Many Elderly Confined to Squalid Studio Flats

      July 06, 2021 10:34

      The overheated housing market starkly reflects the growing gap between rich and poor in Korea, the latest figures show.

      While households that own more than five homes increased from 137,899 in 2015 to 160,172 in 2019, those that do not own any home also grew from 8.41 million to 8.89 million and now account for 43.6 percent of all households, according to Statistics Korea.

      The most vulnerable people who do not own their homes are the elderly. The Ministry of Land, Infrastructure and Transport has found that 42.8 percent or 3,796 households who lived in squalid one-room flats last year are over 65. Others live in small, low-rent rooms for students studying for exams or in boarding houses.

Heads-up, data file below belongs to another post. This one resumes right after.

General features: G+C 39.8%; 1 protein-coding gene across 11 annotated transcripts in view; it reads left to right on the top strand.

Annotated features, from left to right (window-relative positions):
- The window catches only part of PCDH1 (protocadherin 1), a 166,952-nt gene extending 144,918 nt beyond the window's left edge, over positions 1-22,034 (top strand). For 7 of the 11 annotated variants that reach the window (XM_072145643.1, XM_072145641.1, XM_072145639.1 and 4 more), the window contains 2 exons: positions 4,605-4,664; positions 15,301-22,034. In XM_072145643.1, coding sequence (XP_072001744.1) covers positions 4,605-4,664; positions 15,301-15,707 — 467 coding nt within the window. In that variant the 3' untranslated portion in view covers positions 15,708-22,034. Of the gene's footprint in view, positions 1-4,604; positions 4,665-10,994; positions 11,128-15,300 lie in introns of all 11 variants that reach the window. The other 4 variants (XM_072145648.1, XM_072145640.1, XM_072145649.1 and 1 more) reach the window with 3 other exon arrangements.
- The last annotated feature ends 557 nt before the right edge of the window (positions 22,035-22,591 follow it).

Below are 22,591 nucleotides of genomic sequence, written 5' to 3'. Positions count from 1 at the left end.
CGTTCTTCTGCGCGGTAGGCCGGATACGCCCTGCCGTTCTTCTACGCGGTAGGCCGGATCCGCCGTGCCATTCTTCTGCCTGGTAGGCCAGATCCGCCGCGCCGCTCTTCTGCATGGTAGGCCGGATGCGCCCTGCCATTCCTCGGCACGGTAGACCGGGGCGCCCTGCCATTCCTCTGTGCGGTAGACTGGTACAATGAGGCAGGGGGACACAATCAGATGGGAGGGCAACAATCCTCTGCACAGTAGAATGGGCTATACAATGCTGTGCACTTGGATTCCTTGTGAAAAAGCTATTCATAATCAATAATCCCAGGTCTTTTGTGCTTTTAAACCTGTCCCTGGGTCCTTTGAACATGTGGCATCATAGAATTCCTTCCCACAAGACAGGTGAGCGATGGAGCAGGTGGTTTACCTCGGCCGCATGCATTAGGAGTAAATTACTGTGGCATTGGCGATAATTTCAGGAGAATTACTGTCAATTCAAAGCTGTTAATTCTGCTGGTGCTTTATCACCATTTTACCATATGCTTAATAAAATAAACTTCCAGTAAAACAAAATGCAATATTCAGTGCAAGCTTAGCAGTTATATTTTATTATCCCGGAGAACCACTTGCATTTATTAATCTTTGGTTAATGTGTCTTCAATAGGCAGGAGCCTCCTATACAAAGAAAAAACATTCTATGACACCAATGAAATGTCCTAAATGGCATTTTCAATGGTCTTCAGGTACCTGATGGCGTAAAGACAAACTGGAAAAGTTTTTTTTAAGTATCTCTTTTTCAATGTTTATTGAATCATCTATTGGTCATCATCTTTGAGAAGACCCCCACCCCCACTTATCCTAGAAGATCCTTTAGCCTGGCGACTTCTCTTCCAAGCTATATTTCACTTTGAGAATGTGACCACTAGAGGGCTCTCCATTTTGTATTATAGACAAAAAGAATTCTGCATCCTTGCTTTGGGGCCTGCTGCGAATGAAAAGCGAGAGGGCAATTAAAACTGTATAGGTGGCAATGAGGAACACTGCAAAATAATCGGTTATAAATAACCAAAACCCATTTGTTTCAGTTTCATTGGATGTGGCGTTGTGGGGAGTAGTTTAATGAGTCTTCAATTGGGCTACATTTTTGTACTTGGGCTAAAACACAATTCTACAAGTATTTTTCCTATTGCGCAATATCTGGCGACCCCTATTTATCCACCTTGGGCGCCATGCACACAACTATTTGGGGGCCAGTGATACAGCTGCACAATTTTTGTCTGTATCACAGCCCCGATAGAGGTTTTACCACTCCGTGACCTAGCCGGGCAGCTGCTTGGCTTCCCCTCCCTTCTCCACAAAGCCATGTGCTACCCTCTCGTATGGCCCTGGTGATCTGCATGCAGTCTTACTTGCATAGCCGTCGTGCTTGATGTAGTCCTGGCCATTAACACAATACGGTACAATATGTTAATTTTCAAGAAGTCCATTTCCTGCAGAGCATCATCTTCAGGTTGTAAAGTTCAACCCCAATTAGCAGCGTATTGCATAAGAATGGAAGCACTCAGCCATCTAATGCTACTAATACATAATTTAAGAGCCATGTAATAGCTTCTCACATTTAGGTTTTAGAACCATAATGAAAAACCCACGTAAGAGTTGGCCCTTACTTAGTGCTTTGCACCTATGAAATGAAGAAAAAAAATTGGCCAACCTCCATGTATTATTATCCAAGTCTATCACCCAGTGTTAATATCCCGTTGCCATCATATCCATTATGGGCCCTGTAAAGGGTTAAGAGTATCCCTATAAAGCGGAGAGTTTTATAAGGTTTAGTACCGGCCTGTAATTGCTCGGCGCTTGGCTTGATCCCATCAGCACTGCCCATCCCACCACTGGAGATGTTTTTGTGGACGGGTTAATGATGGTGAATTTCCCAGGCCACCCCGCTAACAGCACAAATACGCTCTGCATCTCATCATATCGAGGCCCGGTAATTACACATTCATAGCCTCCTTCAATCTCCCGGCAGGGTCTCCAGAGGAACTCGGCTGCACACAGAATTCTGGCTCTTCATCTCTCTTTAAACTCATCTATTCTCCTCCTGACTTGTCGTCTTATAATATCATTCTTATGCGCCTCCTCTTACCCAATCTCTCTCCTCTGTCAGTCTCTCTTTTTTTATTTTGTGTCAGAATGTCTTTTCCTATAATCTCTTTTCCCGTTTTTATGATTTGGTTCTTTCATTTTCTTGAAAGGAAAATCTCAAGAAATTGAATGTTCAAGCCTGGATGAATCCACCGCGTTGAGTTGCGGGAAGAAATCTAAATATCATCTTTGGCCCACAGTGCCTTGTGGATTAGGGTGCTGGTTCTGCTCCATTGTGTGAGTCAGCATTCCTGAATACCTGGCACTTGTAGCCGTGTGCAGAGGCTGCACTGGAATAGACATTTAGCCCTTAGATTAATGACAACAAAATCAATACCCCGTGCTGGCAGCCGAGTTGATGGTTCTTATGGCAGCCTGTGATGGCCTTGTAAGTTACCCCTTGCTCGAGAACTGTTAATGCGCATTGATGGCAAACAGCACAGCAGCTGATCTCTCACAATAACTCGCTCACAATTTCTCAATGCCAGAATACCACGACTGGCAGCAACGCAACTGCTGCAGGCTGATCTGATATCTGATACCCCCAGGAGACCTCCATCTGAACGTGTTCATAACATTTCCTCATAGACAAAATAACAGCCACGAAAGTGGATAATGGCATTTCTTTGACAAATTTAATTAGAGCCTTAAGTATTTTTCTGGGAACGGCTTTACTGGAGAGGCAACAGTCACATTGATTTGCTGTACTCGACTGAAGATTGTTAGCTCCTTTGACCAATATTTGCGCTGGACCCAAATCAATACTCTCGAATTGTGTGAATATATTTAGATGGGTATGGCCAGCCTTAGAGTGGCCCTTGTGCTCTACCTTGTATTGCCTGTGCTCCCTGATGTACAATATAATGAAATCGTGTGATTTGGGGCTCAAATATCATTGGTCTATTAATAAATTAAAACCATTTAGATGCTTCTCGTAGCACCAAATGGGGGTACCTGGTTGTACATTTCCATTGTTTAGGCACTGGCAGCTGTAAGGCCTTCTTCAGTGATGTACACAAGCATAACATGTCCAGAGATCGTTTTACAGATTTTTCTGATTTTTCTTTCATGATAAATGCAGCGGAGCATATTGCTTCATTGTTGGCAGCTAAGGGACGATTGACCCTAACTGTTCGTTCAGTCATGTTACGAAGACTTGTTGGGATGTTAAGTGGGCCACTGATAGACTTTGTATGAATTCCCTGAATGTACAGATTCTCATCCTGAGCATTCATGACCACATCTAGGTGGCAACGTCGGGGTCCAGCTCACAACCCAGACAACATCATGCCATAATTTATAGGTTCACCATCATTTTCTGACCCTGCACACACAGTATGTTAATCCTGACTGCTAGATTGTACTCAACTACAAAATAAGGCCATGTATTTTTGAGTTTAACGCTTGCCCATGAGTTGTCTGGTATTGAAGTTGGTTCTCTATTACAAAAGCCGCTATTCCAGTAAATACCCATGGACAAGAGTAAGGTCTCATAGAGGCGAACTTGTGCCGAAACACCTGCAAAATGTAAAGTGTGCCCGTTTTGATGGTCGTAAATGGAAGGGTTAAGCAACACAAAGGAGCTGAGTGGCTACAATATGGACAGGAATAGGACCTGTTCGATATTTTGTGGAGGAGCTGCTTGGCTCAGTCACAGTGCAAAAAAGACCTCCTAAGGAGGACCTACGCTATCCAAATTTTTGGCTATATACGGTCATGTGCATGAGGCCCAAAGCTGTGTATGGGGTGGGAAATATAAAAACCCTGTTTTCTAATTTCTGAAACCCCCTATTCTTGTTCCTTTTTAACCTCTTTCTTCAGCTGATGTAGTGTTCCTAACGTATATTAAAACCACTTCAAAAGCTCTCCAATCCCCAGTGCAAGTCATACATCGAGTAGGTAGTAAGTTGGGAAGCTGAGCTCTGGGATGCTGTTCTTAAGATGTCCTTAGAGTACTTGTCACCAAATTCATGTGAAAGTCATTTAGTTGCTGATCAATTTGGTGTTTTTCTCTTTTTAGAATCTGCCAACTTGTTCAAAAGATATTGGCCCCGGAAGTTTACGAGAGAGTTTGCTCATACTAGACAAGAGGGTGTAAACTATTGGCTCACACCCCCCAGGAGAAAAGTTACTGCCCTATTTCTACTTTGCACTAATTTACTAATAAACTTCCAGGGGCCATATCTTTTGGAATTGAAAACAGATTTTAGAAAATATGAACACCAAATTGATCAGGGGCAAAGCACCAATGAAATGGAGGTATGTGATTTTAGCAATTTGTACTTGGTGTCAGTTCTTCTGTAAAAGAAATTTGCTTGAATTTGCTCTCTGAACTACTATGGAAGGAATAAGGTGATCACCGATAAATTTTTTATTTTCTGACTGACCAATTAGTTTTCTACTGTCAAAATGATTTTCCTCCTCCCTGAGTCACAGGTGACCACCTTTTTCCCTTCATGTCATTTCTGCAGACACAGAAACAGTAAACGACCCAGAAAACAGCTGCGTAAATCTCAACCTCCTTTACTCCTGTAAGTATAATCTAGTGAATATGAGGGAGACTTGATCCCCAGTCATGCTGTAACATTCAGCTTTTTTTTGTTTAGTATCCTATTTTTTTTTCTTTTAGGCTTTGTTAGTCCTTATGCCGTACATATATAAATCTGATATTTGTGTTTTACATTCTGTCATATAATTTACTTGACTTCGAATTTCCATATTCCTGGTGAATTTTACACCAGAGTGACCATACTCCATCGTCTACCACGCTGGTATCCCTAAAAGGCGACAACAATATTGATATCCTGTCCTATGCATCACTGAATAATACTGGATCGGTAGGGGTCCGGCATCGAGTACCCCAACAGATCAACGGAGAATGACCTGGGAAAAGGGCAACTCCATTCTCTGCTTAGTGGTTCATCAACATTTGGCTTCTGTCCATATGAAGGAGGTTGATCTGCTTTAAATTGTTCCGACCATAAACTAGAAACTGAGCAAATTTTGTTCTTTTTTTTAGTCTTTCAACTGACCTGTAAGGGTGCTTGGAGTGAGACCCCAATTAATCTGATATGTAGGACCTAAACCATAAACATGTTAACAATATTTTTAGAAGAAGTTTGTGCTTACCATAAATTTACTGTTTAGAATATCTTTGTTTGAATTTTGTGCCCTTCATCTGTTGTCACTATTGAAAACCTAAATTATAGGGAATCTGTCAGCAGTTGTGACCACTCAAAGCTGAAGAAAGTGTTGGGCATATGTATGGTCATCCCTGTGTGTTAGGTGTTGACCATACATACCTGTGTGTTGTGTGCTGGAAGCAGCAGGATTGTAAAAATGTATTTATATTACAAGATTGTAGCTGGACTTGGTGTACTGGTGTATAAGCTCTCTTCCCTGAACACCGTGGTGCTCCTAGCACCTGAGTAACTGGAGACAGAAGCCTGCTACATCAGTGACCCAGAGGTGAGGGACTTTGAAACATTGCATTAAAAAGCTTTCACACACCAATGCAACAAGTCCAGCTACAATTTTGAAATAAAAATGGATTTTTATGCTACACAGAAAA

The number of senior citizens who have to work to make ends meet is also increasing. The so-called economic participation rate of people aged 65 to 69 grew from 39.9 percent in 2008 to 55.1 percent last year.

      Ku In-hoe at Seoul National University said, "The biggest worry among senior citizens living alone is housing. We urgently need to increase the number of senior citizens eligible for housing support and benefits."

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